Collaborative writing

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Collaborative writing a writing process that is shared among various authors. The dynamics of the collaborative writing may vary widely.

What is collaborative writing

Collaborative writing refers to a distributed process of labor involving writing, resulting in the co-authorship of a text by one or more writers.[1][2][3]

Collaborative writing includes three necessary components to make the writing process work, which include:

  • Interaction between participants throughout the entire writing process. Whether it be brainstorming, writing a draft of the project, or reviewing.[4]
  • Shared power among participants. Everyone included in the project has the power to make decisions and no group member is in charge of all the text produced.[4]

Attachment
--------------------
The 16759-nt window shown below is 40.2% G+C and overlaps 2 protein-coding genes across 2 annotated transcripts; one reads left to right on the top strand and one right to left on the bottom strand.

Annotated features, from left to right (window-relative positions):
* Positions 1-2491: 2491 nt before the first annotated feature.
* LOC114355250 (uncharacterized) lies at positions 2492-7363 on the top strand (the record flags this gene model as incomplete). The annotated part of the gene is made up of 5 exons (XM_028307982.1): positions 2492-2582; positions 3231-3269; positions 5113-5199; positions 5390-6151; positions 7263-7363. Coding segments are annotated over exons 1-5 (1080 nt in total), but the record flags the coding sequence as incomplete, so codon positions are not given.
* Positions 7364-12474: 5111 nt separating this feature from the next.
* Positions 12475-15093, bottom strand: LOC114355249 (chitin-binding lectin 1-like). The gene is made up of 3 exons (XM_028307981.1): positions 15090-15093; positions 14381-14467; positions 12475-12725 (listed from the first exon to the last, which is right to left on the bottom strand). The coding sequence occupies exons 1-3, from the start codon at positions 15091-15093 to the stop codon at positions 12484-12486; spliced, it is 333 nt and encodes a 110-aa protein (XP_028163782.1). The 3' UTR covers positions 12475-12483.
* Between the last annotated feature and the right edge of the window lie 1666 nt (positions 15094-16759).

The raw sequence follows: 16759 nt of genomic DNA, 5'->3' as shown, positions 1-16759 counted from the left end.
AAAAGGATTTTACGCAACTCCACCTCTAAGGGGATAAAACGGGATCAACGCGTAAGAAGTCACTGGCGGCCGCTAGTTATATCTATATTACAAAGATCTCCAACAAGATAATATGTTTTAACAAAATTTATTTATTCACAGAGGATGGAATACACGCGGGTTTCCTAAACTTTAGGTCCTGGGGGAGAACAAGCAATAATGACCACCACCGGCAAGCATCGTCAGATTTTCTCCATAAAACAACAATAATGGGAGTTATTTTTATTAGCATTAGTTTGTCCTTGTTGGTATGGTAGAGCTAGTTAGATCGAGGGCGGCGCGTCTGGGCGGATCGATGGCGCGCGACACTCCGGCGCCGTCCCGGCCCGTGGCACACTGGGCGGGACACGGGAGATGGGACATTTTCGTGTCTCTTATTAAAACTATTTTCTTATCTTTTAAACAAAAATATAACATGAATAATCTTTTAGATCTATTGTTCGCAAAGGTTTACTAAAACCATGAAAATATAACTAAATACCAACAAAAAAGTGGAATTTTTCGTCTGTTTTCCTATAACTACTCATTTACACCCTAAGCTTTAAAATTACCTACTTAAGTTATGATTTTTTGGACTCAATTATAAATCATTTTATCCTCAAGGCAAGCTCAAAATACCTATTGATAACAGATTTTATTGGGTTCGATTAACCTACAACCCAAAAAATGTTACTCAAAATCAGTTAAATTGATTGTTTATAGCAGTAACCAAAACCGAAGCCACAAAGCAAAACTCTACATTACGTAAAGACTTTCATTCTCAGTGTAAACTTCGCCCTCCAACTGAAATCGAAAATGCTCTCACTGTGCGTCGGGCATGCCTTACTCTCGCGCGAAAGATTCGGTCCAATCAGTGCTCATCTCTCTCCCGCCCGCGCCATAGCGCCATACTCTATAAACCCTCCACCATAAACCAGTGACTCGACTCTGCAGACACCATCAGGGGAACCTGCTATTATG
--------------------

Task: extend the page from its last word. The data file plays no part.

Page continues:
• The collaborative production of one single and specific text.[4]

Collaborative writing is a regular feature of many academic and workplace settings.[5] Some theories of collaborative writing suggest that in the writing process, all participants are to have equal responsibilities. In this view, all sections of the text should be split up to ensure the workload is evenly displaced, all participants work together and interact throughout the writing process, everyone contributes to planning, making of ideas, making structure of text, editing, and the revision process.[6] Other theories of collaborative writing propose a more flexible understanding of the workflow that accounts for varying contributions levels depending on the expertise, interest, and role of participants.[7]

Reasons for using collaborative writing processes

Often times, collaborative writing is used in instances where a workload would be overwhelming for one person to produce. Therefore ownership of the text is from the group that produced it and not just one person.